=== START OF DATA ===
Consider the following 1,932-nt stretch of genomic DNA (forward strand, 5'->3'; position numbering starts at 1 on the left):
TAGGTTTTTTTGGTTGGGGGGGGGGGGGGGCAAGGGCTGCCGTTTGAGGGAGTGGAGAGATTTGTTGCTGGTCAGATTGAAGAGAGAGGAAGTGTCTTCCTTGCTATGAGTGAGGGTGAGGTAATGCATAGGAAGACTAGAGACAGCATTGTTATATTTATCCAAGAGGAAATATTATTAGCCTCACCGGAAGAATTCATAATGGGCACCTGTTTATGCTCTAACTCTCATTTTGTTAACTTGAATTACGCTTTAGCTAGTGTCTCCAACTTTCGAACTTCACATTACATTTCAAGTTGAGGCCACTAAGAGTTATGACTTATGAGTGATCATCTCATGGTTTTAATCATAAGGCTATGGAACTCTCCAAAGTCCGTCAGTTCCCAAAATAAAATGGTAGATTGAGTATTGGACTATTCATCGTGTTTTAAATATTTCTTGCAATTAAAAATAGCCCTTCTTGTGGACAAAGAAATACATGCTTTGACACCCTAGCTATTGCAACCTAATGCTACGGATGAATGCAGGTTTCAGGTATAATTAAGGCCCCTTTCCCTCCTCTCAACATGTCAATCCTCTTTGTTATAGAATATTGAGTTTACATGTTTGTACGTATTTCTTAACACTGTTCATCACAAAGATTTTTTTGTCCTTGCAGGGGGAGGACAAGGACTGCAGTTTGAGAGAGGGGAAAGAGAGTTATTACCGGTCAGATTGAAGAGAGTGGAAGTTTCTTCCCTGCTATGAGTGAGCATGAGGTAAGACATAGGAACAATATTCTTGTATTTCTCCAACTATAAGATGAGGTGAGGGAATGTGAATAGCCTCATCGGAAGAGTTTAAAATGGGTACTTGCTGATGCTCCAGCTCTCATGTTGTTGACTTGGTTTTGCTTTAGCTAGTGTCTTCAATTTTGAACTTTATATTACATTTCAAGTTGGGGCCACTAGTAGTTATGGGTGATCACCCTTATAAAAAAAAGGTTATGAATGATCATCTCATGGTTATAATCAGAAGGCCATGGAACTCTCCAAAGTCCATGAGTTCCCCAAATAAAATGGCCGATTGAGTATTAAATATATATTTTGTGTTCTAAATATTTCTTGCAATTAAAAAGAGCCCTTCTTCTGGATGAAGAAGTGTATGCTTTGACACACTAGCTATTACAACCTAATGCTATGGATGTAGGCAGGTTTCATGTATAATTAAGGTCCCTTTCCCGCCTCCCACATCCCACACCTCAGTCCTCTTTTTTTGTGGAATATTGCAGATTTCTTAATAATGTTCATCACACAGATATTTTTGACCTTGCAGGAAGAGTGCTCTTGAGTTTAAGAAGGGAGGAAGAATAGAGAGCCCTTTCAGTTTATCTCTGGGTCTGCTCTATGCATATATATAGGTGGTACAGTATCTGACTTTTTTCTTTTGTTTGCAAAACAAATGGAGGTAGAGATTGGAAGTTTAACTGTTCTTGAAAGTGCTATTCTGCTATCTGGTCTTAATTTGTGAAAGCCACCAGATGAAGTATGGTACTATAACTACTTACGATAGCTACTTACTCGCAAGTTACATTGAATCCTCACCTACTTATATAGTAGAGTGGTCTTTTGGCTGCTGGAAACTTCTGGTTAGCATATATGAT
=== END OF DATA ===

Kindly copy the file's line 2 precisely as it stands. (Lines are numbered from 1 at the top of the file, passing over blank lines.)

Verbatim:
TAGGTTTTTTTGGTTGGGGGGGGGGGGGGGCAAGGGCTGCCGTTTGAGGGAGTGGAGAGATTTGTTGCTGGTCAGATTGAAGAGAGAGGAAGTGTCTTCCTTGCTATGAGTGAGGGTGAGGTAATGCATAGGAAGACTAGAGACAGCATTGTTATATTTATCCAAGAGGAAATATTATTAGCCTCACCGGAAGAATTCATAATGGGCACCTGTTTATGCTCTAACTCTCATTTTGTTAACTTGAATTACGCTTTAGCTAGTGTCTCCAACTTTCGAACTTCACATTACATTTCAAGTTGAGGCCACTAAGAGTTATGACTTATGAGTGATCATCTCATGGTTTTAATCATAAGGCTATGGAACTCTCCAAAGTCCGTCAGTTCCCAAAATAAAATGGTAGATTGAGTATTGGACTATTCATCGTGTTTTAAATATTTCTTGCAATTAAAAATAGCCCTTCTTGTGGACAAAGAAATACATGCTTTGACACCCTAGCTATTGCAACCTAATGCTACGGATGAATGCAGGTTTCAGGTATAATTAAGGCCCCTTTCCCTCCTCTCAACATGTCAATCCTCTTTGTTATAGAATATTGAGTTTACATGTTTGTACGTATTTCTTAACACTGTTCATCACAAAGATTTTTTTGTCCTTGCAGGGGGAGGACAAGGACTGCAGTTTGAGAGAGGGGAAAGAGAGTTATTACCGGTCAGATTGAAGAGAGTGGAAGTTTCTTCCCTGCTATGAGTGAGCATGAGGTAAGACATAGGAACAATATTCTTGTATTTCTCCAACTATAAGATGAGGTGAGGGAATGTGAATAGCCTCATCGGAAGAGTTTAAAATGGGTACTTGCTGATGCTCCAGCTCTCATGTTGTTGACTTGGTTTTGCTTTAGCTAGTGTCTTCAATTTTGAACTTTATATTACATTTCAAGTTGGGGCCACTAGTAGTTATGGGTGATCACCCTTATAAAAAAAAGGTTATGAATGATCATCTCATGGTTATAATCAGAAGGCCATGGAACTCTCCAAAGTCCATGAGTTCCCCAAATAAAATGGCCGATTGAGTATTAAATATATATTTTGTGTTCTAAATATTTCTTGCAATTAAAAAGAGCCCTTCTTCTGGATGAAGAAGTGTATGCTTTGACACACTAGCTATTACAACCTAATGCTATGGATGTAGGCAGGTTTCATGTATAATTAAGGTCCCTTTCCCGCCTCCCACATCCCACACCTCAGTCCTCTTTTTTTGTGGAATATTGCAGATTTCTTAATAATGTTCATCACACAGATATTTTTGACCTTGCAGGAAGAGTGCTCTTGAGTTTAAGAAGGGAGGAAGAATAGAGAGCCCTTTCAGTTTATCTCTGGGTCTGCTCTATGCATATATATAGGTGGTACAGTATCTGACTTTTTTCTTTTGTTTGCAAAACAAATGGAGGTAGAGATTGGAAGTTTAACTGTTCTTGAAAGTGCTATTCTGCTATCTGGTCTTAATTTGTGAAAGCCACCAGATGAAGTATGGTACTATAACTACTTACGATAGCTACTTACTCGCAAGTTACATTGAATCCTCACCTACTTATATAGTAGAGTGGTCTTTTGGCTGCTGGAAACTTCTGGTTAGCATATATGAT